The traditional enterprise computing server suppliers are in an ever-faster game of musical chairs with cloud computing competitors. Recent cloud price cuts will accelerate enterprise adoption of the cloud, to the economic detriment of IBM, HP, Oracle Sun.
Many IT executives sat down to a cup of coffee this morning with the Wall Street Journal opened to the Marketplace lede, “Price War Erupts in Cloud Services.” Cloud computing from the likes of Amazon, Google, and Microsoft is “changing the math for corporate executives who spend roughly $140 billion a year to buy computers, Internet cables, software and other gear for corporate-technology nerve centers.” This graphic begs the question,
“Gee, maybe my data-center computing model for the company needs a strategic re-think?” And while there’s a very active consulting business by the usual business-transformation consulting suspects, the no-cost answer is: yes, cloud computing is a valid model that most enterprises and applications should move to over time.
This blog post, though, is not about the nuances of cloud computing today. Rather, we need to take a look at how the supply-demand curve for enterprise computing must impact the traditional enterprise server business — hard. (And yes, I am breaking a vow made during Economics 101 to never mention economics in polite company).
Cloud computing is sucking the profits out of the traditional server business.
For over fifty years, in the case of IBM, the traditional server companies including HP and Sun sold big iron, proprietary operating software and storage, and lots of services at high margins. In the past two decades, Intel’s mass-market silicon evolved into the Xeon family that took away a large percentage of that proprietary “big iron”. Yet the Intel specialist firms such as NCR and Sequent never could beat the Big Three server suppliers, who took on Xeon-based server lines of their own.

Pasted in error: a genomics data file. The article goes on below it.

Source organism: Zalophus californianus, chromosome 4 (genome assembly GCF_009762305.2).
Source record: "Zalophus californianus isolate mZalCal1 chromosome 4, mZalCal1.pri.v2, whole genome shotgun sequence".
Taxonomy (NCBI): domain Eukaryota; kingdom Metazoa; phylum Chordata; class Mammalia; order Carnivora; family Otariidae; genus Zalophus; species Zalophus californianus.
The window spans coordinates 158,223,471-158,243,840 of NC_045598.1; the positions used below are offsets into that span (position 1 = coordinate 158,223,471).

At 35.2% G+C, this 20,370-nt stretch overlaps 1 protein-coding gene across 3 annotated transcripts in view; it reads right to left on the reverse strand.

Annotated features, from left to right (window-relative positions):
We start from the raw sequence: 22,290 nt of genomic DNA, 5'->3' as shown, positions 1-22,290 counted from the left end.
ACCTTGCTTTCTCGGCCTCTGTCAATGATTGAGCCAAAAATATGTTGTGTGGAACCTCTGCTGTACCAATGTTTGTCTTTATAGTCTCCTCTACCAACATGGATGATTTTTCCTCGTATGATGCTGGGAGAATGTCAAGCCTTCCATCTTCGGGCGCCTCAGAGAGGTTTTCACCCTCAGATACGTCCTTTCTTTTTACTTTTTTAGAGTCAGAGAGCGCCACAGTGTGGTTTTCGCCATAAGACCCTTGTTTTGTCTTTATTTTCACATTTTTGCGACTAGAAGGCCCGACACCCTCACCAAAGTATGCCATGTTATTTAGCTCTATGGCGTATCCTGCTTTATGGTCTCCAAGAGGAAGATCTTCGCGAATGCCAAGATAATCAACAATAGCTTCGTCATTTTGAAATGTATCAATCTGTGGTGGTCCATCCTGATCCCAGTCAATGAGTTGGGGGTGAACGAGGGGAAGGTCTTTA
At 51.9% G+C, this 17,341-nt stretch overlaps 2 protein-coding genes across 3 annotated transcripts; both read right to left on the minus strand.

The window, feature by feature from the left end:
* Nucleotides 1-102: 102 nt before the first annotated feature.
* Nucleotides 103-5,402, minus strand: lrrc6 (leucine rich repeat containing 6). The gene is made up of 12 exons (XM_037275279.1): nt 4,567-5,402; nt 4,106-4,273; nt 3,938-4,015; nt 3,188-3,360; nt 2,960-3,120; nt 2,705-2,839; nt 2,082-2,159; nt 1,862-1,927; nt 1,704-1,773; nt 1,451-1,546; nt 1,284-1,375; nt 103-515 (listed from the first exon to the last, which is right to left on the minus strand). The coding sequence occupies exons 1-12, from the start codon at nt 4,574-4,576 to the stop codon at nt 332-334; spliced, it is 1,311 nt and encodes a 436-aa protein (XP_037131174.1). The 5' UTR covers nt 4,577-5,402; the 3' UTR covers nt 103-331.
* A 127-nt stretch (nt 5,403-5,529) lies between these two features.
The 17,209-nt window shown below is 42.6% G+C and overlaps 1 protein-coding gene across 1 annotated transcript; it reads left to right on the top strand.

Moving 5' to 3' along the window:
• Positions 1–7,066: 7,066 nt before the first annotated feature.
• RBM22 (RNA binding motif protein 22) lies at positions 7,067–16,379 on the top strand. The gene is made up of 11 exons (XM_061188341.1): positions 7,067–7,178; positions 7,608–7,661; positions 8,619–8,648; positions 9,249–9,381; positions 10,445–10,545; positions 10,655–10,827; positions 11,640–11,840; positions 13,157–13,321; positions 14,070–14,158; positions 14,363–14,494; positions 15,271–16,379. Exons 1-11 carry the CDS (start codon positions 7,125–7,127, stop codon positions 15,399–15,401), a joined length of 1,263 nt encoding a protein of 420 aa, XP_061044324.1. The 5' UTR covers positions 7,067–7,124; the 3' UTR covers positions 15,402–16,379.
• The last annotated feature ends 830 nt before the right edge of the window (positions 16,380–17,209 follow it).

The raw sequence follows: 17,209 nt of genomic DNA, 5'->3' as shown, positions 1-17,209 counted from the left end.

Cloud computing is sucking the profits out of the traditional server business. IBM is selling its Xeon business to Lenovo, and is likely to considerably reduce its hardware business. Oracle’s Sun business looks like a cash cow to this writer, with little innovation coming out of R&D. HP is in denial.
All the traditional server companies have cloud offerings, of course. But only IBM has jettisoned its own servers in favor of the bare-metal, do-it-yourself offerings from Amazon, Google, and lately Microsoft.
Price-war-driven lower cloud computing prices will only generate more demand for cloud computing. Google, and Microsoft have other businesses that are very profitable; these two can run their cloud offerings lean and mean. (Amazon makes up tiny margins with huge volume). To recall that Economics 101 chart:
The strategic issue for IT executives (and traditional-supplier investors) is what happens over the next five years as lower server profits hollow out their traditional supplier’s ability to innovate and deliver affordable hardware and software? Expect less support and examine your application software stacks; you’ll want to make migration to a cloud implementation possible and economical. The book isn’t even written on cloud operations, backup, recovery, performance and other now well-understood issues in your existing data centers.
Meanwhile, what are your users up to? Like PCs sprouted without IT blessings a generation ago, cost-conscious (or IT schedule averse) users are likely playing with the cloud using your enterprise data. Secure? Regulatory requirements met? Lots to think about.
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